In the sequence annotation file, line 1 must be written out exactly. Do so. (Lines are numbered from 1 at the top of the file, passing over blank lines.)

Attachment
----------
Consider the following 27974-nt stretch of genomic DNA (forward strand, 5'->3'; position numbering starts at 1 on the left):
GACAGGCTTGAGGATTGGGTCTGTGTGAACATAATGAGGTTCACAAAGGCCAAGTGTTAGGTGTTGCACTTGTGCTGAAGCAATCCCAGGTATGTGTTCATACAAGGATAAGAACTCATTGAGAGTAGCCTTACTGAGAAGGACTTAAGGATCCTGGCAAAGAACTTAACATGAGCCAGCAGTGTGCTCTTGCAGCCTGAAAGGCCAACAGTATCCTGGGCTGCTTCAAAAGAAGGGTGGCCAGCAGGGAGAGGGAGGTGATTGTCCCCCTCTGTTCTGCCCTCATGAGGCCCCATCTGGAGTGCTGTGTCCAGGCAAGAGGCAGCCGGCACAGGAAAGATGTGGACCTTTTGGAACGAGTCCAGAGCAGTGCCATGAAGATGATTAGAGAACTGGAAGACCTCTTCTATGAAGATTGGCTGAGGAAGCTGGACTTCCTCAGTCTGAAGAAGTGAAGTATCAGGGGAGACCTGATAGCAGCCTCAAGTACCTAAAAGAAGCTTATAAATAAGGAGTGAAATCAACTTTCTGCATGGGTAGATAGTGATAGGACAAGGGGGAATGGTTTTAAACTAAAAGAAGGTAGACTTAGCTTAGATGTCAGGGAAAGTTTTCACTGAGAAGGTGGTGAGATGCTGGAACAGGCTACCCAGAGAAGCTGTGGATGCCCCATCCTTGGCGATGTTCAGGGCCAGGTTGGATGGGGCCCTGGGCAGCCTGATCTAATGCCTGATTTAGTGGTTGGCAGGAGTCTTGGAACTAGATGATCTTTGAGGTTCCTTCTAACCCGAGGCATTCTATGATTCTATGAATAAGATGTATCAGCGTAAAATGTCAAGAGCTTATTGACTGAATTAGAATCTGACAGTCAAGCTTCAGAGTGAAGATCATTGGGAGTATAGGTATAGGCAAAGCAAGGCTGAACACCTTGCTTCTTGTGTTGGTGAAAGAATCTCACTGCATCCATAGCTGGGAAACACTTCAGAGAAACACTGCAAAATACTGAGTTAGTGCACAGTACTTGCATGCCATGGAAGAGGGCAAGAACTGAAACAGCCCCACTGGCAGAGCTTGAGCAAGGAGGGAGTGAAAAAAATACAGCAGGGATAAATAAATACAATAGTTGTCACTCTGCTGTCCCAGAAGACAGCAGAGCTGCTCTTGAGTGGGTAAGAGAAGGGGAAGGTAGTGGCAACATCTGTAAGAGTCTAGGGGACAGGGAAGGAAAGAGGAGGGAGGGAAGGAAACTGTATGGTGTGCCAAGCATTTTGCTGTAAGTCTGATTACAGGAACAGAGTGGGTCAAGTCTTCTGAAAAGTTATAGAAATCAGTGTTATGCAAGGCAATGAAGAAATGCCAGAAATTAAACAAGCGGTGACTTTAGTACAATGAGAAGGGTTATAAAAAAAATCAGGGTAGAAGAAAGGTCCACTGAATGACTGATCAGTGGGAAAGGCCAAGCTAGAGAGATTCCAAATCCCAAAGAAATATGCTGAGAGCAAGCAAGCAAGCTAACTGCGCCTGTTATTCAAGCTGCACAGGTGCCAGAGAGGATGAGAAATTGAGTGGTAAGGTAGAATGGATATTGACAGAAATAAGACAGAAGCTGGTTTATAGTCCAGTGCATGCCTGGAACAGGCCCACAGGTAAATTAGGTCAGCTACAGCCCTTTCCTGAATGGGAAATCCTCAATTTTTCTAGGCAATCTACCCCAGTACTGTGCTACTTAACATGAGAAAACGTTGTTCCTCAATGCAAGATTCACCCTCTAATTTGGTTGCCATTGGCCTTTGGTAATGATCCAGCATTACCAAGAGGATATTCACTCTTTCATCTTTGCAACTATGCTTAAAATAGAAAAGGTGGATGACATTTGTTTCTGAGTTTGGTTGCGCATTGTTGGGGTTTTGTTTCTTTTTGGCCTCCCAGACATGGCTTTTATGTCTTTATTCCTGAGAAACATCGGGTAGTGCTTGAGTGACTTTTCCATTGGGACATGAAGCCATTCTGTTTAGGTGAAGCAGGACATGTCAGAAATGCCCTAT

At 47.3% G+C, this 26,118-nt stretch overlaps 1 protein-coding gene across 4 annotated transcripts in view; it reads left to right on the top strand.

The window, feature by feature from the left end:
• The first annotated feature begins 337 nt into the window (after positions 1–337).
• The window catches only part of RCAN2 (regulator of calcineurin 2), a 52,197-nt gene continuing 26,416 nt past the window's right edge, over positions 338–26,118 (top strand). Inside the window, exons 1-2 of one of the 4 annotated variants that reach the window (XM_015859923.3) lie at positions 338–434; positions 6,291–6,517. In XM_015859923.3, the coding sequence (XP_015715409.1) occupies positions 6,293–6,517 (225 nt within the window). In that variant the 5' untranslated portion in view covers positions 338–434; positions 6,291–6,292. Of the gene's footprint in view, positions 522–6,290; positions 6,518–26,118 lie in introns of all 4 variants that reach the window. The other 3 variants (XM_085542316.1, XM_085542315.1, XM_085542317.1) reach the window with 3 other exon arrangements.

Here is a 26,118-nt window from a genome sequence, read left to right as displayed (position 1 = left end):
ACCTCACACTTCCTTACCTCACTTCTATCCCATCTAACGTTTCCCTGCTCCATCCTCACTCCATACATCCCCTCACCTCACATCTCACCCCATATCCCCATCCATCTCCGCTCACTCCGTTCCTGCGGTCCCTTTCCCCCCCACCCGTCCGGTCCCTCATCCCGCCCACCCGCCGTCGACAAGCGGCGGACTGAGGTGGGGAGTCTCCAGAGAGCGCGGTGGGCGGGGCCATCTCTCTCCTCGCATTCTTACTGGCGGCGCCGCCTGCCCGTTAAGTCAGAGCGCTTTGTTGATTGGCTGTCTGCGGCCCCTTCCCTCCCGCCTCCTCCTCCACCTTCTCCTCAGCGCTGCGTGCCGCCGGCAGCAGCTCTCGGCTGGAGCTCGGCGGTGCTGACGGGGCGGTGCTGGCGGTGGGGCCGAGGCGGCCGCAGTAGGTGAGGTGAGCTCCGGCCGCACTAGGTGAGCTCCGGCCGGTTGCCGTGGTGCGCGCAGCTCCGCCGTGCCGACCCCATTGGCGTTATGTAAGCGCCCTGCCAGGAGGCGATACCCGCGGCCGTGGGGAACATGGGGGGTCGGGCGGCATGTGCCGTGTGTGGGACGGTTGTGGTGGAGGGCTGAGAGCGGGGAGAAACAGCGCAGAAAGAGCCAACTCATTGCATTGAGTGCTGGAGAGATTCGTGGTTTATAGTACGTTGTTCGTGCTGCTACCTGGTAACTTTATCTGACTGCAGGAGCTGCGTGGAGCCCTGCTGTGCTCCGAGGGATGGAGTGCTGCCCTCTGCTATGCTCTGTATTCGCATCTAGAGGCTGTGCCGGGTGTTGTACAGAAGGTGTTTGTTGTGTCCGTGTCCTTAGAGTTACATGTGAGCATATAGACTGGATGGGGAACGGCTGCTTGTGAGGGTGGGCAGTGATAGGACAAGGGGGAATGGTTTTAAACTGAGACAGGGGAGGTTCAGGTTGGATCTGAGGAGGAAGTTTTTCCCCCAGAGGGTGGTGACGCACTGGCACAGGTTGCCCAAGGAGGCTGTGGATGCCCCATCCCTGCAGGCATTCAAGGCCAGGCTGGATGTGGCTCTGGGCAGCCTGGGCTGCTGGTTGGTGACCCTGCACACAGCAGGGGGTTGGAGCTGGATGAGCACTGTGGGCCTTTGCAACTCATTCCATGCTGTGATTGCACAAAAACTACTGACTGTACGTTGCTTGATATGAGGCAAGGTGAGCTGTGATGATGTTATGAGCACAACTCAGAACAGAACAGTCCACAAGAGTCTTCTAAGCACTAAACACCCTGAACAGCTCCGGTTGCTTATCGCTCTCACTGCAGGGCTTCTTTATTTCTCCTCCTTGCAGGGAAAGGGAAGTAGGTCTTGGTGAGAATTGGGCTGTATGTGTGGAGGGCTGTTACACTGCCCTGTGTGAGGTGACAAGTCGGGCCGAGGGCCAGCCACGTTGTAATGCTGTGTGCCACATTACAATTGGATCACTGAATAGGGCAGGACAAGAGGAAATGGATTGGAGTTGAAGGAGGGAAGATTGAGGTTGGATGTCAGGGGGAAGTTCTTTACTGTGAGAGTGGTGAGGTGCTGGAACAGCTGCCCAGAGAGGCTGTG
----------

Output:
Consider the following 27974-nt stretch of genomic DNA (forward strand, 5'->3'; position numbering starts at 1 on the left):